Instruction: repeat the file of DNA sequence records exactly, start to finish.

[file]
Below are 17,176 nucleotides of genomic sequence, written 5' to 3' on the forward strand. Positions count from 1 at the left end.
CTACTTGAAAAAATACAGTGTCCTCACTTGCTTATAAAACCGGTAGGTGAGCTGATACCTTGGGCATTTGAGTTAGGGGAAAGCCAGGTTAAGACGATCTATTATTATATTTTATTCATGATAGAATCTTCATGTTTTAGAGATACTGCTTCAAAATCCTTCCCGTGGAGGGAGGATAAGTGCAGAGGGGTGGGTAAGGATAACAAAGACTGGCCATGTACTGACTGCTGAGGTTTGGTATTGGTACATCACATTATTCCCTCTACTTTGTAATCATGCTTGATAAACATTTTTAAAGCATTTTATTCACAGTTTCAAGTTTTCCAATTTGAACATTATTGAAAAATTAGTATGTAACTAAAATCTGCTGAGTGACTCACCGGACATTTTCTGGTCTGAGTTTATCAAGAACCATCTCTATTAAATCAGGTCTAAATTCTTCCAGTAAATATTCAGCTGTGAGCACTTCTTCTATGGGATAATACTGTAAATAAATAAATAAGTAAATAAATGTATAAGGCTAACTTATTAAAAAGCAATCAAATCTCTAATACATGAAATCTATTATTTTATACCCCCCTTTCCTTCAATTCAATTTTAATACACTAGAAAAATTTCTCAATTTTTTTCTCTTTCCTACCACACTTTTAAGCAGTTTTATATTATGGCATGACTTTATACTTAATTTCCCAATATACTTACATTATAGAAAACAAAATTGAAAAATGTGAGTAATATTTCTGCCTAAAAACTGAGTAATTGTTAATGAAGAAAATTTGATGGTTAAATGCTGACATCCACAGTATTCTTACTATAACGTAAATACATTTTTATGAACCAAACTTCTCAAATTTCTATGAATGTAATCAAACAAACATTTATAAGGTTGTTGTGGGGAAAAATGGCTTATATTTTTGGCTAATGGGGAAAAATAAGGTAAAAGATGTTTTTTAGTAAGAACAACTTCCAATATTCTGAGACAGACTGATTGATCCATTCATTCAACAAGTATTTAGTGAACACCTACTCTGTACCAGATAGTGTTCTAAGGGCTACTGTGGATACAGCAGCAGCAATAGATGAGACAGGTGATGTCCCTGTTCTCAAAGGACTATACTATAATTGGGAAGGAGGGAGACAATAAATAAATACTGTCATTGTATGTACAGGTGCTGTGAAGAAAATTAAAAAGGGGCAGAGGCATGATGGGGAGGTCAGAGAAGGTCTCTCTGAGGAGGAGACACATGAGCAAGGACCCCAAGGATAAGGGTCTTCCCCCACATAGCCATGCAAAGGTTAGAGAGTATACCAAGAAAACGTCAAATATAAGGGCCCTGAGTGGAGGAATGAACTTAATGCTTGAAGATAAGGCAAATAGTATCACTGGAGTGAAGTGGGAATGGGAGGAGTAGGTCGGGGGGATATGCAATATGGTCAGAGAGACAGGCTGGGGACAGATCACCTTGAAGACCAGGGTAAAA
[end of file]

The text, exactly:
Below are 17,176 nucleotides of genomic sequence, written 5' to 3' on the forward strand. Positions count from 1 at the left end.
CTACTTGAAAAAATACAGTGTCCTCACTTGCTTATAAAACCGGTAGGTGAGCTGATACCTTGGGCATTTGAGTTAGGGGAAAGCCAGGTTAAGACGATCTATTATTATATTTTATTCATGATAGAATCTTCATGTTTTAGAGATACTGCTTCAAAATCCTTCCCGTGGAGGGAGGATAAGTGCAGAGGGGTGGGTAAGGATAACAAAGACTGGCCATGTACTGACTGCTGAGGTTTGGTATTGGTACATCACATTATTCCCTCTACTTTGTAATCATGCTTGATAAACATTTTTAAAGCATTTTATTCACAGTTTCAAGTTTTCCAATTTGAACATTATTGAAAAATTAGTATGTAACTAAAATCTGCTGAGTGACTCACCGGACATTTTCTGGTCTGAGTTTATCAAGAACCATCTCTATTAAATCAGGTCTAAATTCTTCCAGTAAATATTCAGCTGTGAGCACTTCTTCTATGGGATAATACTGTAAATAAATAAATAAGTAAATAAATGTATAAGGCTAACTTATTAAAAAGCAATCAAATCTCTAATACATGAAATCTATTATTTTATACCCCCCTTTCCTTCAATTCAATTTTAATACACTAGAAAAATTTCTCAATTTTTTTCTCTTTCCTACCACACTTTTAAGCAGTTTTATATTATGGCATGACTTTATACTTAATTTCCCAATATACTTACATTATAGAAAACAAAATTGAAAAATGTGAGTAATATTTCTGCCTAAAAACTGAGTAATTGTTAATGAAGAAAATTTGATGGTTAAATGCTGACATCCACAGTATTCTTACTATAACGTAAATACATTTTTATGAACCAAACTTCTCAAATTTCTATGAATGTAATCAAACAAACATTTATAAGGTTGTTGTGGGGAAAAATGGCTTATATTTTTGGCTAATGGGGAAAAATAAGGTAAAAGATGTTTTTTAGTAAGAACAACTTCCAATATTCTGAGACAGACTGATTGATCCATTCATTCAACAAGTATTTAGTGAACACCTACTCTGTACCAGATAGTGTTCTAAGGGCTACTGTGGATACAGCAGCAGCAATAGATGAGACAGGTGATGTCCCTGTTCTCAAAGGACTATACTATAATTGGGAAGGAGGGAGACAATAAATAAATACTGTCATTGTATGTACAGGTGCTGTGAAGAAAATTAAAAAGGGGCAGAGGCATGATGGGGAGGTCAGAGAAGGTCTCTCTGAGGAGGAGACACATGAGCAAGGACCCCAAGGATAAGGGTCTTCCCCCACATAGCCATGCAAAGGTTAGAGAGTATACCAAGAAAACGTCAAATATAAGGGCCCTGAGTGGAGGAATGAACTTAATGCTTGAAGATAAGGCAAATAGTATCACTGGAGTGAAGTGGGAATGGGAGGAGTAGGTCGGGGGGATATGCAATATGGTCAGAGAGACAGGCTGGGGACAGATCACCTTGAAGACCAGGGTAAAA